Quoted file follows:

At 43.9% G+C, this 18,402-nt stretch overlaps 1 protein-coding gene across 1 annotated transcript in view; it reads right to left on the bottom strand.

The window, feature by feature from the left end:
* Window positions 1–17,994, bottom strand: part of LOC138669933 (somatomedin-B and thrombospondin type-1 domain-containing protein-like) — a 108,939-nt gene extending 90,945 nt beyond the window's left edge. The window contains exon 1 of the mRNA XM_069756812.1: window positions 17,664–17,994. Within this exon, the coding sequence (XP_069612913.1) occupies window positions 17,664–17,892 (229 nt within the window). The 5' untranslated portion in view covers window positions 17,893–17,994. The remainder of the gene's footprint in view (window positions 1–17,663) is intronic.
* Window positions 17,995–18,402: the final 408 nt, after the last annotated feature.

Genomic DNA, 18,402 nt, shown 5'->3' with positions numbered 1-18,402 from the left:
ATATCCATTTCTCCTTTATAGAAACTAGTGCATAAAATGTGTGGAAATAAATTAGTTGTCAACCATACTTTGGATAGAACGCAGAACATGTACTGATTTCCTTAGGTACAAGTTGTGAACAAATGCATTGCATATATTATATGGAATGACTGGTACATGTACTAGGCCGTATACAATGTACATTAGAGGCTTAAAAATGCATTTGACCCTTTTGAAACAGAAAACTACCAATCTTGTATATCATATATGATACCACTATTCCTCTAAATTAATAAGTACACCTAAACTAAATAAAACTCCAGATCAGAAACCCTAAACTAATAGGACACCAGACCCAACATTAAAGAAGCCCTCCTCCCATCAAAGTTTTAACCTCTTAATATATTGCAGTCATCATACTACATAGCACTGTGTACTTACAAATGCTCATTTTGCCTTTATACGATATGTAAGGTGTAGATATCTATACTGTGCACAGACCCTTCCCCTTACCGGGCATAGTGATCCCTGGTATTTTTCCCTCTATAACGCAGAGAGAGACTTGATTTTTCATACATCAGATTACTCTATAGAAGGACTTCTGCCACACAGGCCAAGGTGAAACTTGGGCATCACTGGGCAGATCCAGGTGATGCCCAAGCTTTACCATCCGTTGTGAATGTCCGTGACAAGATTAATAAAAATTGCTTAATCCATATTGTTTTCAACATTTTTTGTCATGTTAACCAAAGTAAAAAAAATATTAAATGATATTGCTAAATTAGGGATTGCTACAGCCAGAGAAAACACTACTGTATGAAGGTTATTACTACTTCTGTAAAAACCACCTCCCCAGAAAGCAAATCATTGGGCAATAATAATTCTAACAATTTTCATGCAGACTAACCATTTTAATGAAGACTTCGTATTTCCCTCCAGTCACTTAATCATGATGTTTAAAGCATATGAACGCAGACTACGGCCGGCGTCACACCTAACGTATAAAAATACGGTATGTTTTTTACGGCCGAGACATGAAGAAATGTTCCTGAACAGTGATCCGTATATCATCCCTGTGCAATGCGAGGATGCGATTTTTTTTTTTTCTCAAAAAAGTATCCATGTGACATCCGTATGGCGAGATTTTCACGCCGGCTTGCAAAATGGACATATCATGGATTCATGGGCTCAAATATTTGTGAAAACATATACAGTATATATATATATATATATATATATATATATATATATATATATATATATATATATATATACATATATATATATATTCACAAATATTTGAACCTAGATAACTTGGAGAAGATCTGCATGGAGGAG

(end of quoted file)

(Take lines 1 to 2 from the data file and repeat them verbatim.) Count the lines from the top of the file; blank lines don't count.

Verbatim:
At 43.9% G+C, this 18,402-nt stretch overlaps 1 protein-coding gene across 1 annotated transcript in view; it reads right to left on the bottom strand.

The window, feature by feature from the left end: